The mystikos (Greek: μυστικός, "the secret one") was an important Byzantine office of the imperial chancery from the 9th through to the 15th centuries. Its initial role is unclear; he was probably the Byzantine emperor's private secretary. In time, the office also exercised judicial duties. It became an important fiscal official in the Komnenian period, and remained one of the highest-ranking state offices into the Palaiologan period as well.

History and functions [ edit ]

The office first appears in the reign of Emperor Basil I the Macedonian (r. 867–886), when it was held by Leo Choirosphaktes.[1] The original function of the office is unclear.[2] Franz Dölger regarded the mystikos as the emperor's private secretary, while Nicolas Oikonomides considered him already at that stage as a judicial official.[1]

Due to their proximity to the emperor, the holders of the office had considerable power. Already under Emperor Leo VI the Wise (r. 886–912), a mystikos became Patriarch of Constantinople: Nicholas I Mystikos.[3] Trusted by the emperors, the mystikoi are thus attested as occupying various important offices: at times they exercised the duties of a protasekretis, various judicial duties, or served as heads of the establishment of the imperial bedchamber (koitōn).[1] The office rose to particular prominence under Emperor Manuel I Komnenos (r. 1143–1180), when the mystikos was given charge of the imperial palace and the emperor's treasury, thus controlling not only the flow of salaries to the various imperial officials, but also the patronage and donations from the imperial purse to the Church.[4] The office remained important in the 13th century, when at least one of its holders held the rank of pansebastos. The title's functions at this time, however, are again unclear.[5] The office remains attested up to the end of the Byzantine Empire in the 15th century.[1]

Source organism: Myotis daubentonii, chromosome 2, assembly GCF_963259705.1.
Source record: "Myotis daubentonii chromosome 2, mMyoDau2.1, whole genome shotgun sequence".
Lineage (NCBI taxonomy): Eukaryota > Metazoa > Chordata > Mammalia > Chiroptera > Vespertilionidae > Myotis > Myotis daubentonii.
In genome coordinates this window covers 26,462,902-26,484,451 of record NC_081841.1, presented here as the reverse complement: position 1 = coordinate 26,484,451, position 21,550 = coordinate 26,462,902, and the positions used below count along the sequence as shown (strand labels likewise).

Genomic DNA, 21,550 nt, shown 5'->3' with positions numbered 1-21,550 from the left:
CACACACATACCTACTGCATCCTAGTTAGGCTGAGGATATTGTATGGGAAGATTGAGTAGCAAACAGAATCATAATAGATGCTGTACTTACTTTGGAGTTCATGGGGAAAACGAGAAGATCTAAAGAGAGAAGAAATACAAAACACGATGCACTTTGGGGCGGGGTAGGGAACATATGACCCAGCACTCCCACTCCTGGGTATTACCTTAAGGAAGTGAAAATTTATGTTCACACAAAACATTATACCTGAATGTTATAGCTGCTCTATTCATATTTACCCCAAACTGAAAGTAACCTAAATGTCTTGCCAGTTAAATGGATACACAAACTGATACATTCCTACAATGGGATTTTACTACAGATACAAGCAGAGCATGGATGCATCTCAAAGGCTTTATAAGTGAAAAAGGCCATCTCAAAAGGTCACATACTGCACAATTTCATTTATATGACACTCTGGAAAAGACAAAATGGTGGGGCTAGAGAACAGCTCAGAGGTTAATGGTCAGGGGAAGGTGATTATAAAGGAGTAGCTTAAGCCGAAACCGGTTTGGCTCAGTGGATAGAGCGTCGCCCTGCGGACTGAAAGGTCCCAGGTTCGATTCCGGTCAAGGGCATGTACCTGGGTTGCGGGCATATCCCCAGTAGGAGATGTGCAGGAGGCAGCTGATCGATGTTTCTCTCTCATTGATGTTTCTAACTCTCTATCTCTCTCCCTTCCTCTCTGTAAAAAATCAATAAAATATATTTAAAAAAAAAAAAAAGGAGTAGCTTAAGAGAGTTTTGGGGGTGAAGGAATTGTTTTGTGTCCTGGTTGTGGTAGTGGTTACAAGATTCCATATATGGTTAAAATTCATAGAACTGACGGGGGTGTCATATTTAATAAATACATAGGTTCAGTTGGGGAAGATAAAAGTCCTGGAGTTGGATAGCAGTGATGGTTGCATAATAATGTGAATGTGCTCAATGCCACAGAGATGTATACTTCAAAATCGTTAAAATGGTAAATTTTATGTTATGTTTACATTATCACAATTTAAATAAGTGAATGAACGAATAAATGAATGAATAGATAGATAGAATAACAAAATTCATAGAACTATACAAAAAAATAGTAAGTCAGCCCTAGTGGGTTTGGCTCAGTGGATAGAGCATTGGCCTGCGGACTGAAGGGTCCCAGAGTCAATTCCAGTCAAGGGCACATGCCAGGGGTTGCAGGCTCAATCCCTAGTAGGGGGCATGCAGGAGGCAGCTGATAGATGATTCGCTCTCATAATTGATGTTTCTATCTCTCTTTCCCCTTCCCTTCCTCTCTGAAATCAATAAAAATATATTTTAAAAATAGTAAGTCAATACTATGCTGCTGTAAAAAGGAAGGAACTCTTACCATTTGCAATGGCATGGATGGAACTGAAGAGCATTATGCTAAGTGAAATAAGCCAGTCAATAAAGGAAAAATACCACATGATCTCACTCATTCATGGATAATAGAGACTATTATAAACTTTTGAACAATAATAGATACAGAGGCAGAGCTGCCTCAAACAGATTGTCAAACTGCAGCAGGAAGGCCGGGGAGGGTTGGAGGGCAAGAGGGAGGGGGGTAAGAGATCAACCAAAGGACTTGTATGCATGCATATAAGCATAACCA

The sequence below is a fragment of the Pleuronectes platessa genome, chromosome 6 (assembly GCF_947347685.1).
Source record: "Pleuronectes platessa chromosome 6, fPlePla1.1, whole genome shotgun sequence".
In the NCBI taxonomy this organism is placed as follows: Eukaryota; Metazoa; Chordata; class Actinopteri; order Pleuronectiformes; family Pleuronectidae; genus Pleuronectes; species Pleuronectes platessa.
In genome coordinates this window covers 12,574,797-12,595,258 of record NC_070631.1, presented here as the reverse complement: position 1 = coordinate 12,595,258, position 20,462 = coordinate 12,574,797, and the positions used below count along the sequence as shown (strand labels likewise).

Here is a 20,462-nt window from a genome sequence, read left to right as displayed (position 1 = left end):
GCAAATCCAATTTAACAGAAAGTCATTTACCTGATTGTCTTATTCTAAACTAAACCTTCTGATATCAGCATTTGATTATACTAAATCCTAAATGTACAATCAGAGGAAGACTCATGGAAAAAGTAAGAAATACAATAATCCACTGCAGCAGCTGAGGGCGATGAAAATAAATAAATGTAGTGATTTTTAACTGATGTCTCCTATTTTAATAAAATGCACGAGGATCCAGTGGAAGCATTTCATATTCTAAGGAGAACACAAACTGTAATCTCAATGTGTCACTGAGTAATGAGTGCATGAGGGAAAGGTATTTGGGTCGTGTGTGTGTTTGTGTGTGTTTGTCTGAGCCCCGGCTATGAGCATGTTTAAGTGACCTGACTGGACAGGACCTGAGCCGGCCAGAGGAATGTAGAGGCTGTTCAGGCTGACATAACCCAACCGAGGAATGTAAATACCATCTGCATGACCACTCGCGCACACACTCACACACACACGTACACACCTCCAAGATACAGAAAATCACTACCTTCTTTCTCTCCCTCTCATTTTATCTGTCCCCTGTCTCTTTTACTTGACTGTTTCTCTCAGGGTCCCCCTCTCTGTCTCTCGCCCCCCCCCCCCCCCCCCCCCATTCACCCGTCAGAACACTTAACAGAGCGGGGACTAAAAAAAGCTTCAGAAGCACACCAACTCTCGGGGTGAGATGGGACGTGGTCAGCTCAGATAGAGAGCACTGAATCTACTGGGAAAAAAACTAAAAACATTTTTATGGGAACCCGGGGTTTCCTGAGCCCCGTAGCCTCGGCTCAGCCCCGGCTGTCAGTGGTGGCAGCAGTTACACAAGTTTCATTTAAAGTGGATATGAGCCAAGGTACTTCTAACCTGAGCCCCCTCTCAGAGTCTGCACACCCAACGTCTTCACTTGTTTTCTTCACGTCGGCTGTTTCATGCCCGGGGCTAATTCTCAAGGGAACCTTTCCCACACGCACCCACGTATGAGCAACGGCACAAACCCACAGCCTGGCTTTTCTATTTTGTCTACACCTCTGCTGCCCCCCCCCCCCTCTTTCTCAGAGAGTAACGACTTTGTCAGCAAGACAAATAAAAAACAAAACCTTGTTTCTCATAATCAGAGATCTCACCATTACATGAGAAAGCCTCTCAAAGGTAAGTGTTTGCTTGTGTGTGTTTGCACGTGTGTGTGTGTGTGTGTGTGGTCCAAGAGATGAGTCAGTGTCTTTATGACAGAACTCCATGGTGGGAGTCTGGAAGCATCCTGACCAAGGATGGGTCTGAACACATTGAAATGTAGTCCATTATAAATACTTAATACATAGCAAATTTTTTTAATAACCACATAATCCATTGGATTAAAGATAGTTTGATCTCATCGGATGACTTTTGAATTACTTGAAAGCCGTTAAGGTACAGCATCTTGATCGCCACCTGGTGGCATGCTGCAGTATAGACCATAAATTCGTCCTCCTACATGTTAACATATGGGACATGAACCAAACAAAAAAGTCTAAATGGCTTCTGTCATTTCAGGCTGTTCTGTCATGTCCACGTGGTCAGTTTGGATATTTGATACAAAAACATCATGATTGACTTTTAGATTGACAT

Derivative offices [ edit ]

In the 10th and 11th centuries, a number of offices were based on the term mystikos. The prōtomystikos (πρωτομυστικός, "first mystikos") is attested in 1057 as a senior judicial official.[1] Furthermore, the posts of mystographos (μυστογράφος) and mystolektēs (μυστολέκτης) are frequently attested in seals. The former is first attested in 911/2 and was extant until ca. 1100, when it was probably abolished by Emperor Alexios I Komnenos (r. 1081–1118). He was possibly the assistant of the mystikos, since he follows right after him in the list of offices of the Escorial Taktikon, written ca. 975, and its holders' seals pair the title with positions as notaries and judicial officials.[6] The office of mystolektēs is chiefly attested in seals of the 11th and 12th centuries. Along with notarial and judicial posts, its holders are also linked in seals with positions within the court itself.[7]

References [ edit ]

  1. ^ a b c d e Kazhdan 1991, p. 1431.
  2. ^ Magdalino 1994, p. 101.
  3. ^ Kazhdan 1991, pp. 1431, 1466.
  4. ^ Magdalino 2002, pp. 260–261.
  5. ^ Macrides 2007, pp. 27, 219.
  6. ^ Kazhdan 1991, pp. 1431–1432; Magdalino 1994, p. 109.
  7. ^ Kazhdan 1991, p. 1432.

Sources [ edit ]

  • Kazhdan, Alexander Petrovich, ed. (1991). The Oxford Dictionary of Byzantium. New York, New York and Oxford, United Kingdom: Oxford University Press. ISBN 978-0-19-504652-6.
  • Macrides, Ruth (2007). George Akropolites: The History – Introduction, Translation and Commentary. Oxford, United Kingdom: Oxford University Press. ISBN 978-0-19-921067-1.
  • Magdalino, Paul (1984). "The Not-so-secret Functions of the Mystikos". Revue des études byzantines. 42 (42): 229–240. doi:10.3406/rebyz.1984.2158.
  • Magdalino, Paul (1994). "Justice and Finance in the Byzantine State, Ninth to Twelfth Centuries". In Laiou, Angeliki E.; Simon, Dieter (eds.). Law and Society in Byzantium, 9th-12th Centuries. Washington, District of Columbia: Dumbarton Oaks. pp. 93–116. ISBN 0-88402-222-6.
  • Magdalino, Paul (2002) [1993]. The Empire of Manuel I Komnenos, 1143–1180. Cambridge, United Kingdom: Cambridge University Press. ISBN 0-521-52653-1.

Further reading [ edit ]

What is this?